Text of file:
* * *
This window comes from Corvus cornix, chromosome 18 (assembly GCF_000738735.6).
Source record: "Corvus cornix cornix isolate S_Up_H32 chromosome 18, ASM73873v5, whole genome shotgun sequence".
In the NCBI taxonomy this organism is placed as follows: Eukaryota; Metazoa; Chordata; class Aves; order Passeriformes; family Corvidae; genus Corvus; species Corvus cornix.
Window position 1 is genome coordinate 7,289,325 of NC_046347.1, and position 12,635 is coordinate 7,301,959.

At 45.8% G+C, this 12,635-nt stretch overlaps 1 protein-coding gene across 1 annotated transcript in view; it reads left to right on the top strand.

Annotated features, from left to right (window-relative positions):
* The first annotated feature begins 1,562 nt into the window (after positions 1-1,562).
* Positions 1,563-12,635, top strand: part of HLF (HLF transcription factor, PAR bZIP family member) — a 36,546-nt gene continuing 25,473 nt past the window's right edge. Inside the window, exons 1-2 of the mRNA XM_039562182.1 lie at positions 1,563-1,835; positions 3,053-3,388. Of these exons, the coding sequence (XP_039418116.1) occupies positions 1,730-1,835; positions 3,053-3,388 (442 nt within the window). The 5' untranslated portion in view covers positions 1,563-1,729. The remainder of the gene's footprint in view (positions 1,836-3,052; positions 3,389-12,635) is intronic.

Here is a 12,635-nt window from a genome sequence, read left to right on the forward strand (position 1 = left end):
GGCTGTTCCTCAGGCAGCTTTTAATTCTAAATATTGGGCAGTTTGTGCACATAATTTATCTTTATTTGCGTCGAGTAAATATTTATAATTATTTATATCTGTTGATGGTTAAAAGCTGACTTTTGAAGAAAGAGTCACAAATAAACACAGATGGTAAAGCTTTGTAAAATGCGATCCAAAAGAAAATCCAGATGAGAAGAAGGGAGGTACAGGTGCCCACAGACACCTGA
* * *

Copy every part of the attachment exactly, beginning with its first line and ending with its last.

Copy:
This window comes from Corvus cornix, chromosome 18 (assembly GCF_000738735.6).
Source record: "Corvus cornix cornix isolate S_Up_H32 chromosome 18, ASM73873v5, whole genome shotgun sequence".
In the NCBI taxonomy this organism is placed as follows: Eukaryota; Metazoa; Chordata; class Aves; order Passeriformes; family Corvidae; genus Corvus; species Corvus cornix.
Window position 1 is genome coordinate 7,289,325 of NC_046347.1, and position 12,635 is coordinate 7,301,959.

At 45.8% G+C, this 12,635-nt stretch overlaps 1 protein-coding gene across 1 annotated transcript in view; it reads left to right on the top strand.

Annotated features, from left to right (window-relative positions):
* The first annotated feature begins 1,562 nt into the window (after positions 1-1,562).
* Positions 1,563-12,635, top strand: part of HLF (HLF transcription factor, PAR bZIP family member) — a 36,546-nt gene continuing 25,473 nt past the window's right edge. Inside the window, exons 1-2 of the mRNA XM_039562182.1 lie at positions 1,563-1,835; positions 3,053-3,388. Of these exons, the coding sequence (XP_039418116.1) occupies positions 1,730-1,835; positions 3,053-3,388 (442 nt within the window). The 5' untranslated portion in view covers positions 1,563-1,729. The remainder of the gene's footprint in view (positions 1,836-3,052; positions 3,389-12,635) is intronic.

Here is a 12,635-nt window from a genome sequence, read left to right on the forward strand (position 1 = left end):
GGCTGTTCCTCAGGCAGCTTTTAATTCTAAATATTGGGCAGTTTGTGCACATAATTTATCTTTATTTGCGTCGAGTAAATATTTATAATTATTTATATCTGTTGATGGTTAAAAGCTGACTTTTGAAGAAAGAGTCACAAATAAACACAGATGGTAAAGCTTTGTAAAATGCGATCCAAAAGAAAATCCAGATGAGAAGAAGGGAGGTACAGGTGCCCACAGACACCTGA